Make a copy of these files and restore in case of problems.


Please try this test to check if you can connect to your router, ie established that the WiFi layer is working

̊̊̊̊Boot with networking disabled, by make sure that "Start networking at boot" in Network Prefs is unchecked (no tick). ̊ Run this in a shell: C:WirelessManager atheros5000.device VERBOSE ̊If the output of that command is too long to summarise here, you can redirect it to a file by adding >RAM:wifi.log to the end, then attach or paste that file here.


try running "status" in the shell and check that AROSTCP is listed/running If AROStcp is not showing, then AROSTCP is not running. attempted to start it by clicking Use or Save in network prefs, or checking the "start networking at boot" box or typing into a shell.

Execute SYS:System/Network/AROSTCP/s/startnet

(run Status again afterwards).


The "cannot resolve hostname" will appear if you are blocked on the wifi network by the router as well as aros not being able to assign correct network address.

One way of testing this might be to disable the firewall in the router. you might also check the router how it sees the attemts aros do to speak to it. The easiest way to do that would be to manually give aros an IP number in the routers accepted range. and see if it shows up at all withing the router.


Tests that can be undertaken to determine correct settings and functions

 ping <router-address> e.g 192.168.0.1 (aka inet) or 80.237.146.33 (www.amiganews.de) 
 ifconfig eth0
 ifconfig eth0 up
 extras:networking/utils/sanautil/sanautil -d atheros5000.device status
 WirelessManager atheros5000.device verbose >RAM:wifi.log
 ;to send the log to RAM disk to be read easier or if detected, 
 Run WirelessManager atheros5000.device >NIL:
 Run WirelessManager atheros5000.device ssid="mynet1" >NIL: 
 C:WirelessManager realtek8180.device unit 0 

Please look at the task list in Scout, and check if WirelessManager and AROSTCP are running. Also look at the device list in Scout to check if realtek8180.device is open.


start tools/debug/sashimi, maybe it shows some debug messages when disconnection happens.


Network BasicsEdit

Firstly, let's take a look at what your setup most likely looks like, assuming you use a router. See diagram below:

Internet <---------> home router <---------> computer 
-----------external IP------------------internal IP-------------

Okay, so what am I trying to show you with that diagram. A few things. Firstly, the IP address that connects you to the Internet is not the same one that connects you to your router. What happens is that your computer doesn't have a direct connection to the Internet, instead your router connects to the Internet, and your computer connects to the router.

You can see the external and internal IP addresses in these example settings...

  • Default Gateway : 76.91.64.1 (external IP for ISP/Internet host)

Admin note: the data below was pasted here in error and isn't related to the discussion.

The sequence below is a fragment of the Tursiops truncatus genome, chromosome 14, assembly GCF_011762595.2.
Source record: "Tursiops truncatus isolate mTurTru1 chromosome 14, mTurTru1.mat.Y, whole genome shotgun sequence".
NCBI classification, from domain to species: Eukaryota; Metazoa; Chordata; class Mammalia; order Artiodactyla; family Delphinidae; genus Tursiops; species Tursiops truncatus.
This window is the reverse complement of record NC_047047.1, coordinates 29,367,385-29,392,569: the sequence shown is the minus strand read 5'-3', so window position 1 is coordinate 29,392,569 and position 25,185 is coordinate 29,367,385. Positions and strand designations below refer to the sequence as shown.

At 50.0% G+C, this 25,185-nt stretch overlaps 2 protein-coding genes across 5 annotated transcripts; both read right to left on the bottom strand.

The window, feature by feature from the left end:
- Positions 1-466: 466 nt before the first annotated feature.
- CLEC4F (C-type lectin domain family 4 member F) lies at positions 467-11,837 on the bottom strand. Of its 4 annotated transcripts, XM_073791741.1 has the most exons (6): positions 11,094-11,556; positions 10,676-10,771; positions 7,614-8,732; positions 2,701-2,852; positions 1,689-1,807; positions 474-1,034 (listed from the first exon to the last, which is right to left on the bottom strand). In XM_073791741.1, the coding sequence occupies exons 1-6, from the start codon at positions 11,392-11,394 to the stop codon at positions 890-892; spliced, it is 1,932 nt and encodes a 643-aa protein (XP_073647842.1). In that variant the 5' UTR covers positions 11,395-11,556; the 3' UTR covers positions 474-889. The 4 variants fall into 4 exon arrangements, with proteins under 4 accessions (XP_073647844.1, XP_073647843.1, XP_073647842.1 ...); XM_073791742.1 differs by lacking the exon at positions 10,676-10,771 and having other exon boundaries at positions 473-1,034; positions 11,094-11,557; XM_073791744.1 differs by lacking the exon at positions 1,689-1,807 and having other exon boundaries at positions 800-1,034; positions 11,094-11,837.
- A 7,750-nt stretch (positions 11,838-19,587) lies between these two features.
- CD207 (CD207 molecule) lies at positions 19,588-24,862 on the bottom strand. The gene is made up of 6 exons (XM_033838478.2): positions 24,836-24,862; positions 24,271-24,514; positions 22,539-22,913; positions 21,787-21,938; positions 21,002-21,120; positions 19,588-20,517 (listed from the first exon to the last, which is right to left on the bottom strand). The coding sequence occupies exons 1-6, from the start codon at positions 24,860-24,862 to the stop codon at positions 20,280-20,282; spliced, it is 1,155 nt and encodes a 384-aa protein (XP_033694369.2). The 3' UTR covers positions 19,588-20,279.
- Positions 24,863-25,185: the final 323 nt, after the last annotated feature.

• IP Address : 76.91.71.184 (external IP for home router)
  • IP Address : 192.168.0.1 (internal IP for home router)
  • Address = 192.168.0.161 (internal IP for computer)

As you can see, there are two internal IP addresses and two external IP addresses. This is because there is a client/server relationship, effectively one address is for the service (server) and one address is for the device trying to access that service (client).

The server addresses in your case are 76.91.64.1 (your ISP's address, serving the Internet), and 192.168.0.1 (your home router's address, serving your home network). The term gateway applies here, they are your gateway to those services.

Subnet masks are used along with IP addresses to determine which IP addresses are allowed access to a network. I did learn the more in-depth rules about subnet masks once (watched a CCNA vid), but I've forgotten about it. The basic level of understanding you'll need is easy to remember though. A subnet mask value of 255 means that portion of the IP address must stay constant, whereas a subnet value of 0 means any unassigned value up to 255 is allowed in the IP address.

By far the most common subnet value is 255.255.255.0. What this means is that the first three parts of the IP address you use to connect to a service must stay the same as the server/gateway address, and only the last section can change.

So if your router's internal IP address is 192.168.0.1, and the subnet mask is 255.255.255.0, the only addresses that will be allowed to be used on that network are between 192.168.0.2 to 192.168.0.255 (I think 192.168.0.0 is reserved for other uses).

Final point to make is about DHCP (a.k.a. dynamic IP) vs static IP. A server/router using DHCP gives a device that connects to it an address within the acceptable range. It usually starts with the lowest numbered free address, so with your router it'll give the first device that connects to it 192.168.0.2, the next device 192.168.0.3, and so on. Static IP addresses are where you set the IP address you want to connect with in advance.

When using static IP addresses on a router where DHCP is active, it's good to use a high number to avoid conflicts with other devices that are connected to your network, to reduce the risk that both devices will try using the same IP. That's why your current choice of 192.168.0.161 is good, unless you have over 159 devices connected on your current network!